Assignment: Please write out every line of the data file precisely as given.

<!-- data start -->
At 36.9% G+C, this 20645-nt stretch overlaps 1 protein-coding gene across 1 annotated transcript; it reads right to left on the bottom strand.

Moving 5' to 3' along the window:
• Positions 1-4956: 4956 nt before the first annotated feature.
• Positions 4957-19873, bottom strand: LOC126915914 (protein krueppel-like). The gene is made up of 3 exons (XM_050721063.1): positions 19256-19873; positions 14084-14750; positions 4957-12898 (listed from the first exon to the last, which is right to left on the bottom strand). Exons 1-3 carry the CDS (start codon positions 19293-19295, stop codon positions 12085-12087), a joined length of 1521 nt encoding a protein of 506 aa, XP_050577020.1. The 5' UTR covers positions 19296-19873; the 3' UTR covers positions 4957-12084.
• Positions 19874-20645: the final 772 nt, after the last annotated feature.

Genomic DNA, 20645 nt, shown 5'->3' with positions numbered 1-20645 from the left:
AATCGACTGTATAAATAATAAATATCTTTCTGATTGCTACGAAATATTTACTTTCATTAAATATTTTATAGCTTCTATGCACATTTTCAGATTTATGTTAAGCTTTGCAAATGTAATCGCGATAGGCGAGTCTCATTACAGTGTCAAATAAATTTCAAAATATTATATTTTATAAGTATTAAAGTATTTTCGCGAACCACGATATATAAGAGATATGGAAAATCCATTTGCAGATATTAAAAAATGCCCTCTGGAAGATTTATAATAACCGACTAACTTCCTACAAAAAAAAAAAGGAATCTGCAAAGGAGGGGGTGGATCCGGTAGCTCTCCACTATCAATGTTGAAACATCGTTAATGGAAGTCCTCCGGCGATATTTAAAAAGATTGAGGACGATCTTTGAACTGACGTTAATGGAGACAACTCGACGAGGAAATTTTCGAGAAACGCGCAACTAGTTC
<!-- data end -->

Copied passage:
At 36.9% G+C, this 20645-nt stretch overlaps 1 protein-coding gene across 1 annotated transcript; it reads right to left on the bottom strand.

Moving 5' to 3' along the window:
• Positions 1-4956: 4956 nt before the first annotated feature.
• Positions 4957-19873, bottom strand: LOC126915914 (protein krueppel-like). The gene is made up of 3 exons (XM_050721063.1): positions 19256-19873; positions 14084-14750; positions 4957-12898 (listed from the first exon to the last, which is right to left on the bottom strand). Exons 1-3 carry the CDS (start codon positions 19293-19295, stop codon positions 12085-12087), a joined length of 1521 nt encoding a protein of 506 aa, XP_050577020.1. The 5' UTR covers positions 19296-19873; the 3' UTR covers positions 4957-12084.
• Positions 19874-20645: the final 772 nt, after the last annotated feature.

Genomic DNA, 20645 nt, shown 5'->3' with positions numbered 1-20645 from the left:
AATCGACTGTATAAATAATAAATATCTTTCTGATTGCTACGAAATATTTACTTTCATTAAATATTTTATAGCTTCTATGCACATTTTCAGATTTATGTTAAGCTTTGCAAATGTAATCGCGATAGGCGAGTCTCATTACAGTGTCAAATAAATTTCAAAATATTATATTTTATAAGTATTAAAGTATTTTCGCGAACCACGATATATAAGAGATATGGAAAATCCATTTGCAGATATTAAAAAATGCCCTCTGGAAGATTTATAATAACCGACTAACTTCCTACAAAAAAAAAAAGGAATCTGCAAAGGAGGGGGTGGATCCGGTAGCTCTCCACTATCAATGTTGAAACATCGTTAATGGAAGTCCTCCGGCGATATTTAAAAAGATTGAGGACGATCTTTGAACTGACGTTAATGGAGACAACTCGACGAGGAAATTTTCGAGAAACGCGCAACTAGTTC